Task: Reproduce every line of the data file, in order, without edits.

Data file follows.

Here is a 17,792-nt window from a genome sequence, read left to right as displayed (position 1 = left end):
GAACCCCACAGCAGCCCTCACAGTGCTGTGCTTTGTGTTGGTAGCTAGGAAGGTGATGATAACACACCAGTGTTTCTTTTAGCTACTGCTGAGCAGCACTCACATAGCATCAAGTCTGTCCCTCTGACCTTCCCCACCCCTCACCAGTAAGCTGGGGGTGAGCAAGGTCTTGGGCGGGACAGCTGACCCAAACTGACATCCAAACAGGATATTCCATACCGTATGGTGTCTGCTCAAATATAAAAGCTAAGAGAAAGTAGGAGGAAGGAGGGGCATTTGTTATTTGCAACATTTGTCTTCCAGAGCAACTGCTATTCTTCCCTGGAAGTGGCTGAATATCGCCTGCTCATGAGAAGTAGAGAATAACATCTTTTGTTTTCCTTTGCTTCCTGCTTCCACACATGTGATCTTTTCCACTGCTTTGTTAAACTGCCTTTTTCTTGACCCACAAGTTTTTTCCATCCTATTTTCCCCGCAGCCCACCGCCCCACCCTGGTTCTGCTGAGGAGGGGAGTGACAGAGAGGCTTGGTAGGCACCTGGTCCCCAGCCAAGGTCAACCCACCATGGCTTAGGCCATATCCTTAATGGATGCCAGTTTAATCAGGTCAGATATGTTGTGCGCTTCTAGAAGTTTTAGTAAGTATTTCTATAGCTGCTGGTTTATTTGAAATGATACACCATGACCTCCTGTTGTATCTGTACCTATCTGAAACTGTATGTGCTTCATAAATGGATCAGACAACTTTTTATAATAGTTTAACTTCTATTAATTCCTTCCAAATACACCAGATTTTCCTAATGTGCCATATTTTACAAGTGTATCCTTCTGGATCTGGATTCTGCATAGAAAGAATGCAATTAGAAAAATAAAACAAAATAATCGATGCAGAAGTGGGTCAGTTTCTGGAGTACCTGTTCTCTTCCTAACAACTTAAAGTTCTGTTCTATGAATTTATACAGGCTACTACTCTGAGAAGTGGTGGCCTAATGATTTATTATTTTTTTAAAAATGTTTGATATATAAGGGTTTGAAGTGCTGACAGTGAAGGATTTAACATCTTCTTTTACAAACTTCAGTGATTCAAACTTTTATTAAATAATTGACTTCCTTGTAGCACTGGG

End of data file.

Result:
Here is a 17,792-nt window from a genome sequence, read left to right as displayed (position 1 = left end):
GAACCCCACAGCAGCCCTCACAGTGCTGTGCTTTGTGTTGGTAGCTAGGAAGGTGATGATAACACACCAGTGTTTCTTTTAGCTACTGCTGAGCAGCACTCACATAGCATCAAGTCTGTCCCTCTGACCTTCCCCACCCCTCACCAGTAAGCTGGGGGTGAGCAAGGTCTTGGGCGGGACAGCTGACCCAAACTGACATCCAAACAGGATATTCCATACCGTATGGTGTCTGCTCAAATATAAAAGCTAAGAGAAAGTAGGAGGAAGGAGGGGCATTTGTTATTTGCAACATTTGTCTTCCAGAGCAACTGCTATTCTTCCCTGGAAGTGGCTGAATATCGCCTGCTCATGAGAAGTAGAGAATAACATCTTTTGTTTTCCTTTGCTTCCTGCTTCCACACATGTGATCTTTTCCACTGCTTTGTTAAACTGCCTTTTTCTTGACCCACAAGTTTTTTCCATCCTATTTTCCCCGCAGCCCACCGCCCCACCCTGGTTCTGCTGAGGAGGGGAGTGACAGAGAGGCTTGGTAGGCACCTGGTCCCCAGCCAAGGTCAACCCACCATGGCTTAGGCCATATCCTTAATGGATGCCAGTTTAATCAGGTCAGATATGTTGTGCGCTTCTAGAAGTTTTAGTAAGTATTTCTATAGCTGCTGGTTTATTTGAAATGATACACCATGACCTCCTGTTGTATCTGTACCTATCTGAAACTGTATGTGCTTCATAAATGGATCAGACAACTTTTTATAATAGTTTAACTTCTATTAATTCCTTCCAAATACACCAGATTTTCCTAATGTGCCATATTTTACAAGTGTATCCTTCTGGATCTGGATTCTGCATAGAAAGAATGCAATTAGAAAAATAAAACAAAATAATCGATGCAGAAGTGGGTCAGTTTCTGGAGTACCTGTTCTCTTCCTAACAACTTAAAGTTCTGTTCTATGAATTTATACAGGCTACTACTCTGAGAAGTGGTGGCCTAATGATTTATTATTTTTTTAAAAATGTTTGATATATAAGGGTTTGAAGTGCTGACAGTGAAGGATTTAACATCTTCTTTTACAAACTTCAGTGATTCAAACTTTTATTAAATAATTGACTTCCTTGTAGCACTGGG